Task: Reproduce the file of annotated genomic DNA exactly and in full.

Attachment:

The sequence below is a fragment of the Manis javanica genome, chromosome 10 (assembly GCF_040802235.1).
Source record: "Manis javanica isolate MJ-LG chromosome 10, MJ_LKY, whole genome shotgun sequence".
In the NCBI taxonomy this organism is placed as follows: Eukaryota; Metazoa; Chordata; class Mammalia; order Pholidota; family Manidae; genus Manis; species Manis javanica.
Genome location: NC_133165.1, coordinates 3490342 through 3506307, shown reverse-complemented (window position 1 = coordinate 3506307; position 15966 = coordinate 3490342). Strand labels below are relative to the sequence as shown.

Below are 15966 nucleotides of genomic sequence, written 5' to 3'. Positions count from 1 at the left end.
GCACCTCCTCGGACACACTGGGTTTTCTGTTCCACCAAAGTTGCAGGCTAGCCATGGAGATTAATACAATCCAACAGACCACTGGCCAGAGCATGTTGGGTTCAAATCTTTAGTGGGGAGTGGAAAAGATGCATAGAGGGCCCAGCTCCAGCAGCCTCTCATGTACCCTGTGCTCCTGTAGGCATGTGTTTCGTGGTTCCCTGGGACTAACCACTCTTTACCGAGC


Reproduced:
The sequence below is a fragment of the Manis javanica genome, chromosome 10 (assembly GCF_040802235.1).
Source record: "Manis javanica isolate MJ-LG chromosome 10, MJ_LKY, whole genome shotgun sequence".
In the NCBI taxonomy this organism is placed as follows: Eukaryota; Metazoa; Chordata; class Mammalia; order Pholidota; family Manidae; genus Manis; species Manis javanica.
Genome location: NC_133165.1, coordinates 3490342 through 3506307, shown reverse-complemented (window position 1 = coordinate 3506307; position 15966 = coordinate 3490342). Strand labels below are relative to the sequence as shown.

Below are 15966 nucleotides of genomic sequence, written 5' to 3'. Positions count from 1 at the left end.
GCACCTCCTCGGACACACTGGGTTTTCTGTTCCACCAAAGTTGCAGGCTAGCCATGGAGATTAATACAATCCAACAGACCACTGGCCAGAGCATGTTGGGTTCAAATCTTTAGTGGGGAGTGGAAAAGATGCATAGAGGGCCCAGCTCCAGCAGCCTCTCATGTACCCTGTGCTCCTGTAGGCATGTGTTTCGTGGTTCCCTGGGACTAACCACTCTTTACCGAGC